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The Daring Bakers’ Challenge: Tiramisu

This was the first time I took part at the Daring Baking Challenge, and which recipe could be better than Tiramisu, one of the most popular and beloved Italian dessert?! We often make tiramisu at home, but buying ladyfingers and mascarpone cheese. Obviously, if you want a very good tiramisu, you must choose superior quality products.

Making tiramisu from scratch gives you the chance to have excellents ingredients: fresh, delicious… and should we talk about the pride of making ladyfingers and mascarpone all by yourself?

The February 2010 Daring Bakers’ challenge was hosted by Aparna from My diverse Kitchen and Deeba from Passionate about baking. The challenge recipe is based on recipes from The Washington Post, Cordon Bleu at Home and Baking Obsession.

Tiramisu from scratch

For the zabaglione:

  • 2 large egg yolks
  • 3 tablespoons sugar/50gms
  • 1/4 cup/60ml Marsala wine (or port or coffee) – I used Port, a small leftover from my holidays in Lisboa years ago!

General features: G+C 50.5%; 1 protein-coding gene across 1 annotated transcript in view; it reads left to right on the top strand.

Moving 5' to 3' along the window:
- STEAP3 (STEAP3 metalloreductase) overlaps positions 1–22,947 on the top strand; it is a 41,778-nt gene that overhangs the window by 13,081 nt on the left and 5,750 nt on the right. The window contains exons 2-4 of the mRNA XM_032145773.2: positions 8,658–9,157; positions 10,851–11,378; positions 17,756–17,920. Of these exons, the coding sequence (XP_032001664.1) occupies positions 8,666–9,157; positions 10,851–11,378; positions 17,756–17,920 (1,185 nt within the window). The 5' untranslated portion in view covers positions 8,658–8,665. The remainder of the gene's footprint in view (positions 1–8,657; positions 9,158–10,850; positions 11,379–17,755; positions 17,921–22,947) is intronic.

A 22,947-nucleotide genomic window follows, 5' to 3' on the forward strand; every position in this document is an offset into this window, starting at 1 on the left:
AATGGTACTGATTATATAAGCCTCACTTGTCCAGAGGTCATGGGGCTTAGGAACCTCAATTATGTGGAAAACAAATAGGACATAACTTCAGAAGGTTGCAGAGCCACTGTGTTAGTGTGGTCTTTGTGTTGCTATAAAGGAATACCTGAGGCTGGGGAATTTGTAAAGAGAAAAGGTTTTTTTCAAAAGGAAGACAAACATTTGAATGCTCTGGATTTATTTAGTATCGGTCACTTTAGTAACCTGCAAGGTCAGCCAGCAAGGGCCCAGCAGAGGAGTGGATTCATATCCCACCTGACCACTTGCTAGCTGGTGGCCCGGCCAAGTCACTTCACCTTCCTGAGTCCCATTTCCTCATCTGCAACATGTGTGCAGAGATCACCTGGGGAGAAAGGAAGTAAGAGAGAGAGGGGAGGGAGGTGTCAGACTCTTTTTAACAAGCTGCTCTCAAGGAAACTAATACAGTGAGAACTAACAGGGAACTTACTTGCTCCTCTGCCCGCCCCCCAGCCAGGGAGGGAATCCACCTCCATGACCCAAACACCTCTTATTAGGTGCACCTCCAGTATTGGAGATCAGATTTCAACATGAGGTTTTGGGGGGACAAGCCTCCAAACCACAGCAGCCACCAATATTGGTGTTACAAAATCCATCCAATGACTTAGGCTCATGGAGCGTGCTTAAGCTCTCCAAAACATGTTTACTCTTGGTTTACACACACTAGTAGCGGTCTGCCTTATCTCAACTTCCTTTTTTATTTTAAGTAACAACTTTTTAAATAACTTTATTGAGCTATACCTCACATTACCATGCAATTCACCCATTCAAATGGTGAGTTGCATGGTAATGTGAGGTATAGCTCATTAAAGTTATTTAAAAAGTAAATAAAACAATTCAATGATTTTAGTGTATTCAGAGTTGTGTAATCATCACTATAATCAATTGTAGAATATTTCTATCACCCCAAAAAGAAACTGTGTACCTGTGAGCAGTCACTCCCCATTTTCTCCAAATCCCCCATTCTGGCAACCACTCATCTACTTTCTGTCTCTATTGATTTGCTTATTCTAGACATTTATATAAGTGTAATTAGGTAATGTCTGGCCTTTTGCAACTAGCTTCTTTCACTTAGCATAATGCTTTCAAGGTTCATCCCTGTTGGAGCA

• 1/4 teaspoon/ 1.25ml vanilla extract
  • 1/2 teaspoon finely grated lemon zest

For the vanilla pastry cream:

  • 1/4 cup/55gms sugar
  • 1 tablespoon/8gms all purpose flour
  • 1/2 teaspoon finely grated lemon zest
  • 1/2 teaspoon/ 2.5ml vanilla extract – I used a teaspoon of vanillina powder
  • 1 large egg yolk
  • 3/4 cup/175ml whole milk

For the whipped cream:

  • 1 cup/235ml chilled heavy cream  – I used 36% cream
  • 1/4 cup/55gms sugar
  • 1/2 teaspoon/ 2.5ml vanilla extract – I used a teaspoon of vanillina powder

To assemble the tiramisu:

  • 2 cups/470ml brewed espresso, warmed
  • 1 teaspoon/5ml rum extract (optional)
  • 1/2 cup/110gms sugar – I prefered not to use sugar, I do love bitter coffee
  • 1/3 cup/75gms mascarpone cheese
  • 36 savoiardi/ ladyfinger biscuits (you may use less)
  • 2 tablespoons/30gms unsweetened cocoa powder
  • 50 gr chopped dark chocolat

Making Mascarpone


  • 474ml (approx. 500ml)/ 2 cups whipping (36 %) pasteurized (not ultra-pasteurized), preferably organic cream (between 25% to 36% cream will do) – I used 500 ml of 36% cream
  • 1 tablespoon fresh lemon juice

Bring 1 inch of water to a boil in a wide skillet. Reduce the heat to medium-low so the water is barely simmering. Pour the cream into a medium heat-resistant bowl, then place the bowl into the skillet. Heat the cream, stirring often, to 190 F. If you do not have a thermometer, wait until small bubbles keep trying to push up to the surface. I waited until I saw small bubbles, I didn’t need the thermometer!